clock menu more-arrow no yes

Filed under:

West: No Renaissance, but plenty of turnover

This article was originally published in The Notebook. In August 2020, The Notebook became Chalkbeat Philadelphia.

West Philadelphia High School might not be getting an overhaul next year, but its teaching staff will be.

District officials said Friday that 44 of the school’s 72 current staff have opted to return to West, leaving nearly 30 vacancies to be filled by September, depending on the school’s final staffing needs.

District spokesperson Evelyn Sample-Oates called it “wonderful” that so many teachers have decided to return. “[The returning staff] have a vested interest in the kids. It shows that they want to be there and they are committed to West Philadelphia High School.”

The 39 percent staff turnover is significantly higher than in recent years, however.

According to District data, from 2003 to 2005, West turned over between 26 percent and 30 percent of its staff each year. Beginning in 2006, West began to experience a marked improvement in staff retention, losing fewer than 20 percent in each of the next two years, the last for which data was available.

The increased loss of staff this year is the result of West’s twice-delayed and eventually deferred participation in superintendent Arlene Ackerman’s Renaissance Schools initiative. Because West is now slated to become a Renaissance School in 2011-12, the school will almost certainly undergo similar staff churn next year, when all teachers will again be force-transferred out.

If West eventually becomes a District-managed Promise Academy or Innovation School, only 50 percent of those teachers can be rehired. If West becomes a charter school under outside management, its new charter provider will be free to hire whomever it wants, but returning teachers will lose their union representation.

Despite the short timeline for filling the vacant teaching positions at West, principal Saliyah Cruz remained upbeat.

"I am confident that there are good teachers out there looking for jobs and I believe, by September, we will be ready to open," said Cruz, who the District announced will be back at West next year, aided by a District support team. "We will all be very busy this summer … but we have a solid core, and I know everyone is committed to making sure we are ready by September."

Some have been pushing for West to be exempted from the districtwide hiring freeze because of the school’s unique circumstances, but Sample-Oates said that possibility was still to be determined.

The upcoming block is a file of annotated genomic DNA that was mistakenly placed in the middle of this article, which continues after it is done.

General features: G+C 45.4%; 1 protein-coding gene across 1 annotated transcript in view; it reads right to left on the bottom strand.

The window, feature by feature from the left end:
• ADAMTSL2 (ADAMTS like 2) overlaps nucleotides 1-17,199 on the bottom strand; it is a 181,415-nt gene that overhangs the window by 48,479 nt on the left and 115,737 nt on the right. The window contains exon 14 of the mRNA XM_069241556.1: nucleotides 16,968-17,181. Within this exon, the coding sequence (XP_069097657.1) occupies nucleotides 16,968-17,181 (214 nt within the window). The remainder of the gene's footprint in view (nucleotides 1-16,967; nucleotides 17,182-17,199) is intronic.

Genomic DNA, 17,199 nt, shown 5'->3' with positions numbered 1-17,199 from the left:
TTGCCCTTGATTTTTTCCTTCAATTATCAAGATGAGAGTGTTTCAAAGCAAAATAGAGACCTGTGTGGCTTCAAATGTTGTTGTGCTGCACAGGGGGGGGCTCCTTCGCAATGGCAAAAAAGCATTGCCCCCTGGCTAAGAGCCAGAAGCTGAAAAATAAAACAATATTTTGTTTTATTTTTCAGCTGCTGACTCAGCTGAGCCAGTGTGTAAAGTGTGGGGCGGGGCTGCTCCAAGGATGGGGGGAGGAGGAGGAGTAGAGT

In March, over the protests of some staff and community members, West was designated a Renaissance School slated for “turnaround” in 2010-11.

During the school’s contentious Renaissance selection process, however, there were two major delays, leading the District to eventually announce on June 2 that West’s involvement in the Renaissance initiative would be deferred until 2011-12.

The uncertainty over potential changes in management and working conditions at West led many teachers to enter into the District’s site selection process. When the second major delay in the selection process was announced on May 26, some teachers predicted that turnover next year could be as a high as 90 percent.

After the deferral was announced, however, District officials met with West staff to lay out their options. The 17 teachers who had at that point already site selected positions elsewhere were free to return without penalty. Although all the remaining teachers at the school had been automatically force-transferred as part of the Renaissance process, there were no limits placed on the number of staff who could return to West.

The teachers were initially given 24 hours to make their decisions, but the District eventually extended that deadline for many.

Last Friday, many West staff worked to rally their colleagues to stay on board.

"There were a bunch of us who lobbied teachers to come back, including many who thought they were leaving," said Neil Geyette, director of West’s Urban Leadership Academy. "We still lost 30 people, but there were some very talented young teachers who thankfully agreed to come back."

Among those who are not coming back, said Geyette, are some of West’s most experienced teachers.

"It’s unfortunate..[this year], we had a nice balance of experience and youth, but there’s not going to be a lot of experienced staff left," he said.

The COVID-19 outbreak is changing our daily reality

Chalkbeat is a nonprofit newsroom dedicated to providing the information families and educators need, but this kind of work isn't possible without your help.

Connect with your community

Find upcoming Philadelphia events